Parents make arrangements as teachers strike - 'Going to the zoo'

Classrooms won’t be filled with the sound of children tomorrow, as teachers take strike action.

More than 1200 schools will be closing when primary school teachers walk off the job. Source: 1 NEWS

It's the first industrial action by primary school teachers in 23 years. The last was in March 1995.

Many teachers say they're frustrated at lack of resources, short staffing numbers and low pay.

"I'm looking at growing numbers of the people that I studied with only four years ago who are leaving the profession because they want to have families.

"They're leaving because they want to buy a house. And these were really amazing people who belong in the classroom, teaching," primary school teacher Carl Pynenburg told 1 NEWS.

That means the school run tomorrow is on hold. Parent Emma Judd has had to make other plans.

"I've a really understanding boss and I’ve taken the day off to spend with my girl so we are going to meet up with friends and go to the zoo.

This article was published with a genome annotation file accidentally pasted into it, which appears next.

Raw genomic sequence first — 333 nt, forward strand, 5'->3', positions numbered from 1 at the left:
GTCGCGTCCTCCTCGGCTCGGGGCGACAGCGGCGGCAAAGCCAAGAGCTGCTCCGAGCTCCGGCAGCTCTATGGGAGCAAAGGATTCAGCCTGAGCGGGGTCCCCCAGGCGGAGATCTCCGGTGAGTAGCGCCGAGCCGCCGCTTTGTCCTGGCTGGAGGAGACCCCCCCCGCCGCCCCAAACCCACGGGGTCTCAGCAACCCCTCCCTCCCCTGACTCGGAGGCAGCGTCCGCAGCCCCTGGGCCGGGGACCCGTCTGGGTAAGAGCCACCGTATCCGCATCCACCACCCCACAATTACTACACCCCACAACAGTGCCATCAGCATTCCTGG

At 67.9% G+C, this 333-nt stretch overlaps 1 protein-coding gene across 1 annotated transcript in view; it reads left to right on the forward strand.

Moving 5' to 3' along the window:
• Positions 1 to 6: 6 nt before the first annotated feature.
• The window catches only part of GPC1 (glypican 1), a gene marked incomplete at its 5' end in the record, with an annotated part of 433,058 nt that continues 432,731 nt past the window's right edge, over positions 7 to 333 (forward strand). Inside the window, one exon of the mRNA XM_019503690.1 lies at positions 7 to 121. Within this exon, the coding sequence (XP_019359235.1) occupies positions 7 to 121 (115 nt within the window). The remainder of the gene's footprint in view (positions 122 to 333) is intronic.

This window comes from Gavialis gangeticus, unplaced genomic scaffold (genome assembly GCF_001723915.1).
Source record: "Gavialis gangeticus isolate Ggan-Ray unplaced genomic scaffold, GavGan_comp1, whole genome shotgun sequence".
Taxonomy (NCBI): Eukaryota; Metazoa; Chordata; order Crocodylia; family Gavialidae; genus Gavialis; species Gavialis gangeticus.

"Teachers certainly deserve a lot more than they get, they look after our kids around 200 days a year so we really need to value that," Ms Judd said.


Alternative arrangements have been made for children, including school holiday and after school care programs, workplaces being flexible and parents taking the day off.

Berhampore school's teachers in Wellington will picket, but special support workers will help vulnerable students.

"We are aware it's a challenge for quite a few families so we really appreciate the support of our families, they’ve been very strong behind us," Principal Mark Potter said.

But NZEI President Lynda Stuart believes the inconvenience for parents is worth it.

"Actually I know they want the best for their children, we want the best for every child across this country. So sometimes it’s about having that short term pain for long term gain," Ms Stuart said.

She said they thank parents and hope they’ll back teachers, by marching beside them during picketing tomorrow.

The union also told 1 NEWS it won't back down over pay and is not ruling out further strike action.

But the Government says they need to be flexible.

"The important point here is that their starting position is significantly higher than anybody else is getting and there is going to have to be significant movement on their side," Education Minister Chris Hipkins said.

Pay talks will resume later next week.